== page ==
I was surprised I could actually make it to the end of the book. This confusing psychological thriller is full of riddles and muffled voices, poorly penned characters and two complex mysteries to solve. Now that is quite the tricky situation. Despite its boring style (slow narrative and many POVs) and the strangely disconnected links all over the place, despite the “wait a minute this guy said what previously?!” — this is still a page turner!

Toddlers are a**holes by Bunmi Laditan

It took some time considering the rating of this one. It is just such a well written book that I had to give the proper number stars. It’s judgemental and sarcastic and under no circumstace should you read it as black on white, rather take it with a pinch of salt.

People, it is supposed to be ironic and sarcastic, or at least I really really hope so. Nevertheless, it is an awesome little book meant to ease the tension of raising a toddler.
Now go read it!

My name is Caillou by Christine l’Heureux


This little book is so adorable, the reader falls in love immediately with Caillou, through his stories and the cute illustrations.
The only suggestion, probably the wording should be more creative. I imagine that in French it sounds more natural.
I plan to check out the other Caillou books fo my son, preferably in hard copy. I am curious of they were published in more languages.
All in all, we loved this delightful book with my son. Thanks to Netgalley and the publisher for providing an ARC in exchange for an honest review.

Publishing Date: May 16th, 2017

The absence of Evelyn by Jackie Townsend

A book for the soul, with candid references to loneliness, love above all in unusual ways, relationship struggles and longing for identity. I enjoyed this one slowly, with endless cups of tea and crumble cakes.

Evelyn’s absence itself is a character in its own right, a strong presence paradoxically. I was especially imoressed by Townsend’s skill to bring such strong connections together through the memory of someone dear.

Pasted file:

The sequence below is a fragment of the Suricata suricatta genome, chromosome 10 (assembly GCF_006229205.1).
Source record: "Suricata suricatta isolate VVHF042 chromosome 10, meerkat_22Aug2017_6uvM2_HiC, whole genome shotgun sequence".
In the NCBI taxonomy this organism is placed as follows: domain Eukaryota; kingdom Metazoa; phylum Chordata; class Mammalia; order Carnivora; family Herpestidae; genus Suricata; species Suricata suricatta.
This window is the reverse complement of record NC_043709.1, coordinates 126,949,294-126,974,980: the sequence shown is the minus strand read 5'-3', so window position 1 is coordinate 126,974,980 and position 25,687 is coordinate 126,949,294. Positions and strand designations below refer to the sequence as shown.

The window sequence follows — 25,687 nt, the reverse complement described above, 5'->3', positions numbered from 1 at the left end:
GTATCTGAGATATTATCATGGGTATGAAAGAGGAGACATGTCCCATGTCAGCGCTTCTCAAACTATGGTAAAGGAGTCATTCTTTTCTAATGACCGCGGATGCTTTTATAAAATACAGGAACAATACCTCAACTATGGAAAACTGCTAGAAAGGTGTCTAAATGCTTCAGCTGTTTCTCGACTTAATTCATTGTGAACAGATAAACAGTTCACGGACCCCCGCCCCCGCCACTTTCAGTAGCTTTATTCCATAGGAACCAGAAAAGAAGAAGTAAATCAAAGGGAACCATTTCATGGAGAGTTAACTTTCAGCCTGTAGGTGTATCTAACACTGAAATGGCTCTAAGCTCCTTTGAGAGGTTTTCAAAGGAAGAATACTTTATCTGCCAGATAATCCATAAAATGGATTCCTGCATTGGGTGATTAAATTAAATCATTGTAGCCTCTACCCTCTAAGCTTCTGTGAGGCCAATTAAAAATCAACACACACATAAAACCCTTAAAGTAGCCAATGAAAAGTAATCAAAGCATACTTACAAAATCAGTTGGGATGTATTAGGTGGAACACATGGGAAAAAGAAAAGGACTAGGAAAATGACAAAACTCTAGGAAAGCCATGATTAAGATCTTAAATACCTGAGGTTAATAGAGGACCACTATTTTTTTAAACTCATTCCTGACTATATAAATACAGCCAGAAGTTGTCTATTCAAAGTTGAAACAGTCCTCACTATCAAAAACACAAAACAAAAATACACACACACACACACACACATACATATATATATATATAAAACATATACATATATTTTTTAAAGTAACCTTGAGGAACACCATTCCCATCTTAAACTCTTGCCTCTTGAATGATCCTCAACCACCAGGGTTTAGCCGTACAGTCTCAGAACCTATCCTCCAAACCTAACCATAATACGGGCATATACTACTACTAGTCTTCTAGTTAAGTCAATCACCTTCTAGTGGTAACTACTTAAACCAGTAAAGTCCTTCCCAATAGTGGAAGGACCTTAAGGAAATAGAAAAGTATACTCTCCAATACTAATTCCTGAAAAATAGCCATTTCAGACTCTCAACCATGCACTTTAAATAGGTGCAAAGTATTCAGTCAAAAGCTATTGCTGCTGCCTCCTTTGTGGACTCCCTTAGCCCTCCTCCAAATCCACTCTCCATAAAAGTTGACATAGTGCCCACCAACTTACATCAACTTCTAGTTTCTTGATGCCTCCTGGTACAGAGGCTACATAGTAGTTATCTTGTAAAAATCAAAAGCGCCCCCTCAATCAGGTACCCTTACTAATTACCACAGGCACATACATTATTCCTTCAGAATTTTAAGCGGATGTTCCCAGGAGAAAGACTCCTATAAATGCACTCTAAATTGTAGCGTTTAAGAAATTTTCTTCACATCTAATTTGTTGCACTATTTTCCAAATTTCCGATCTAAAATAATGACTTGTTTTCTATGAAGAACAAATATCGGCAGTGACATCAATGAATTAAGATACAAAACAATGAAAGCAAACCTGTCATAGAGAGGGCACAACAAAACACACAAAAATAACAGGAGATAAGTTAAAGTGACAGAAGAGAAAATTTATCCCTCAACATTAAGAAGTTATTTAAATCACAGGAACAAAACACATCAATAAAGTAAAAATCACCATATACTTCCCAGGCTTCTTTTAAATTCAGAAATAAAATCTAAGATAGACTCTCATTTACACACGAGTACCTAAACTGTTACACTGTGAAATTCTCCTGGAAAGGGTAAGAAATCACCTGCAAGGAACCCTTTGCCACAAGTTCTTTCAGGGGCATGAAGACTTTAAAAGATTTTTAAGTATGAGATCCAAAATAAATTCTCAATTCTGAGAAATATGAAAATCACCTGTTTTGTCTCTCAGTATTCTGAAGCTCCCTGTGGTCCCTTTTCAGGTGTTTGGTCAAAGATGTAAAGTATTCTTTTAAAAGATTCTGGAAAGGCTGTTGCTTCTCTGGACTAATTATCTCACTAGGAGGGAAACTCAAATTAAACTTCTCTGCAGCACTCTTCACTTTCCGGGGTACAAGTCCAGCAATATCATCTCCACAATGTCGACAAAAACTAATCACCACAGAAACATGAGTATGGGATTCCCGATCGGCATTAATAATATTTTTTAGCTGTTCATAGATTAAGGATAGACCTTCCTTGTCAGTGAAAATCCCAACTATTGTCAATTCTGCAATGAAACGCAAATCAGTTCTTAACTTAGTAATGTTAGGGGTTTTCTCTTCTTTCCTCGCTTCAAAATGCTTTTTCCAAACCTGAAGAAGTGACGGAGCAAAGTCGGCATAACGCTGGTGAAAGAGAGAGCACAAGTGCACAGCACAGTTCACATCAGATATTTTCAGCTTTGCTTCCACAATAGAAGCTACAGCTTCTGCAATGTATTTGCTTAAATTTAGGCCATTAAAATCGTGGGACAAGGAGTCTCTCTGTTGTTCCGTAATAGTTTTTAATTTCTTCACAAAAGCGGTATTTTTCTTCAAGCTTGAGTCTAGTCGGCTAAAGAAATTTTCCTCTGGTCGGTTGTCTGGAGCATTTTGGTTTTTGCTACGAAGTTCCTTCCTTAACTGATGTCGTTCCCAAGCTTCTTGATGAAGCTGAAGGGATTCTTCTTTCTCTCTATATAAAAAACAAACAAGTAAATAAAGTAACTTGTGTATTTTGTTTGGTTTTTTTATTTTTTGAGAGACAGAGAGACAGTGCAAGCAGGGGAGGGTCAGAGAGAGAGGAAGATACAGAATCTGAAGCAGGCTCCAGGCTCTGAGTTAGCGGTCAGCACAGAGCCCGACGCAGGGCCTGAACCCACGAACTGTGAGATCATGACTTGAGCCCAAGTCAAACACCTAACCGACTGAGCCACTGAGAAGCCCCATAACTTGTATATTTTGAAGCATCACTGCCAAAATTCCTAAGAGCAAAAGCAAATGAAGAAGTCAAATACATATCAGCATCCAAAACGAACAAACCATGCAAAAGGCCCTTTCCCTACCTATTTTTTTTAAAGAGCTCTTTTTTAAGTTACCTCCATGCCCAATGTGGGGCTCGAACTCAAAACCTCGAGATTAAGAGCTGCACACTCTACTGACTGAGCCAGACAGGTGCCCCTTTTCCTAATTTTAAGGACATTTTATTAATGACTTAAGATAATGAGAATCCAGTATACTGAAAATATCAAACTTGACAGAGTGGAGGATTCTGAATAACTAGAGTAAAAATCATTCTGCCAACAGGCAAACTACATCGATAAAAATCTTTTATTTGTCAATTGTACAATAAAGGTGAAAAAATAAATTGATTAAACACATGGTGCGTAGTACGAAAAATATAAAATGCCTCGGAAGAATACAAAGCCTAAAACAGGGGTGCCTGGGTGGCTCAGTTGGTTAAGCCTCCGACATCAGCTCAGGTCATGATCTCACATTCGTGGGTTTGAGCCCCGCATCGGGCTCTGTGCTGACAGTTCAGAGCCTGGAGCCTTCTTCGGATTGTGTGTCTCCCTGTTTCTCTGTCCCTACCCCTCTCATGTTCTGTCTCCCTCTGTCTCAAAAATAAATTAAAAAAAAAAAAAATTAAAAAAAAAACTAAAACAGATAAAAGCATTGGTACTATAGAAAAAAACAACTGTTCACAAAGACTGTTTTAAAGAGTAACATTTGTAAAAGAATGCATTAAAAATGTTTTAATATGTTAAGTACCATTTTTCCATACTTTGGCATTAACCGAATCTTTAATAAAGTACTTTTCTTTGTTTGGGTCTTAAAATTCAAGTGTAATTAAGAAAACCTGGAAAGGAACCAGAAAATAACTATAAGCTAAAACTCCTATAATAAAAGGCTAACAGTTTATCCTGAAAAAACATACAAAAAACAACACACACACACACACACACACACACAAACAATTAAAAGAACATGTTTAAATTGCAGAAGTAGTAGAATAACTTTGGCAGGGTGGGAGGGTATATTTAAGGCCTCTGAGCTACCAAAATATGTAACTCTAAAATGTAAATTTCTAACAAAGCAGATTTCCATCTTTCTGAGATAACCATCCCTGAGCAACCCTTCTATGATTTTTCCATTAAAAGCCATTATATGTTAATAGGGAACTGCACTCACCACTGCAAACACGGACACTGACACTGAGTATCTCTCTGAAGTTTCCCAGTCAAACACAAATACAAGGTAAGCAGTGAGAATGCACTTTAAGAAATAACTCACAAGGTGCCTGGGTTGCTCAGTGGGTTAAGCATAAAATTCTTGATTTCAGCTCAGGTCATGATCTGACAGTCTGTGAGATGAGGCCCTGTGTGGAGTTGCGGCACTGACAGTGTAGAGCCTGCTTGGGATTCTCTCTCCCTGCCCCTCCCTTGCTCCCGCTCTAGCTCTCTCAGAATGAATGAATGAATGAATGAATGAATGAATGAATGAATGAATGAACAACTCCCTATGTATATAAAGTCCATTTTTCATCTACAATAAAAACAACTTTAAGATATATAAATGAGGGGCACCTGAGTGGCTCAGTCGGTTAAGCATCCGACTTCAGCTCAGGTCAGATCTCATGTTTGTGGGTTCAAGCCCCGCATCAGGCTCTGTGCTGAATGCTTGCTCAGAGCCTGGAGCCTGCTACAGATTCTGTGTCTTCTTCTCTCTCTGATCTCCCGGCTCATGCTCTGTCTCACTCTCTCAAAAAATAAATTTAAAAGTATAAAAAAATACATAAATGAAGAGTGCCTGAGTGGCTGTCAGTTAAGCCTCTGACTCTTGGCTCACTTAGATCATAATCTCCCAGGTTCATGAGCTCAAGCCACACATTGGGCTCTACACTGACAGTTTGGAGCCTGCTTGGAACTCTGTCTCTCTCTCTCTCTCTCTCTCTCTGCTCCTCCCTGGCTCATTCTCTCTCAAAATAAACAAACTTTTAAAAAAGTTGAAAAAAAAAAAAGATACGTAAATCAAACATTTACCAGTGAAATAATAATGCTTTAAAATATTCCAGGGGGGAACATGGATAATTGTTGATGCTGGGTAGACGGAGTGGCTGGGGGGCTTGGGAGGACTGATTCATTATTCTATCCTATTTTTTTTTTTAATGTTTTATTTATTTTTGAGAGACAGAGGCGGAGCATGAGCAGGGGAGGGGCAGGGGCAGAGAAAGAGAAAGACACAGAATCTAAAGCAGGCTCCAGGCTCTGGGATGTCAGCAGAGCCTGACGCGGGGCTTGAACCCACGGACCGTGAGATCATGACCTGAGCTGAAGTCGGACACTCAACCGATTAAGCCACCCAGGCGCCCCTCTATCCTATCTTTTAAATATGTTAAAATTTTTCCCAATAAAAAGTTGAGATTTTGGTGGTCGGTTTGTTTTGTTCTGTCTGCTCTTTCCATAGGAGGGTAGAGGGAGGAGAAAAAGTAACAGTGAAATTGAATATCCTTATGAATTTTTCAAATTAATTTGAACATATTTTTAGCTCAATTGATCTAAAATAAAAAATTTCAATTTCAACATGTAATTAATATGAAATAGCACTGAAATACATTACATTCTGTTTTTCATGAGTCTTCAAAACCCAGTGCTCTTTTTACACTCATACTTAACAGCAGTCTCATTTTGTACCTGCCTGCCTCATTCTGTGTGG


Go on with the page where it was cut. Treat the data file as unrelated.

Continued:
All characters are beautifully portrayed, each in his own right, with weaknesses and so many hopes. Somehow it seemed to me that the novel is a lot about hope. For Olivia hoping to find her identity by pursuing her dream. For Carlotta hoping to find her dad and the meaning of her own family relationships. For Rhonda is hoping to get some closure about the lies and truths throughout her life. For Marco is probably hoping he doesn’t ruin anyone else’s life like he mentioned it; though I believe his secret hope is to find himself again and accept the importance of relationship with his daughters.

This novel is deep and thoughtful like a cup of green tea at sunrise, with specs of wishful thinking and candid realisations. In a book club it could spark so many discussions. I recommend it to everyone who enjoys this type of writing, as describe throughout my review.

Many thanks to Netgalley and the publisher for this ARC in exchange for an honest review.

House of Names by Colm Tóibín

IMG_20170416_185424_088House of names by Colm Tóibín is a heartbreaking retelling of the story of Clytemnestra and her children. A novel full of vengeance, strong-willed characters, all plotting each other’s fate.

In my opinion, the strongest is Electra, who learned from the most powerful villains how to organise, calculate and rule the fates of others. Tóibín’s style is objective, each character tells its own version of what happened, adding their own feelings.

In the beginning I thought I completely understood Clytemnestra up to the final act. Then, Aegisthus’ actions also seemed well-meaning and calculated, yet proved as vengeful and personal as befitting a villain. Then I started to put my hopes into Orestes, only to realise that his friend Leander had the reins of what would happen next. And still, Electra proves it all in the end. What a captivating read, I honestly wouldn’t have thought I could enjoy it so much, it being based on an old classic I was not too fond of.
The novel will be published on May the 9th 2017 and if you like retellings of old classics you should definitely give it a try. It’s sublime ! Colm Tóibín proved to me yet again how talented he is.

Many thanks to Netgalley and Scribner for the opportunity to read and review this ARC.

Lalibela’s wise man by Matshona Dhliwayo

This is a beautiful novella, full of wisdom and learnings. It somehow automatically reminded me of Coehlo’s Alchemist, with a plot set in nowadays’s consumerism world.

I started it one evening and could not put it down until finished. This says a lot about the simple and witty style, able to quickly captivate the reader.

What I found very impressive were the tasks given by the wise man and the rich information on Ethiopian culture and people, despite the short prose. It made the book unique and thoroughly enjoyable.

I would like to thank the author for providing an ARC in exchange for an honest review.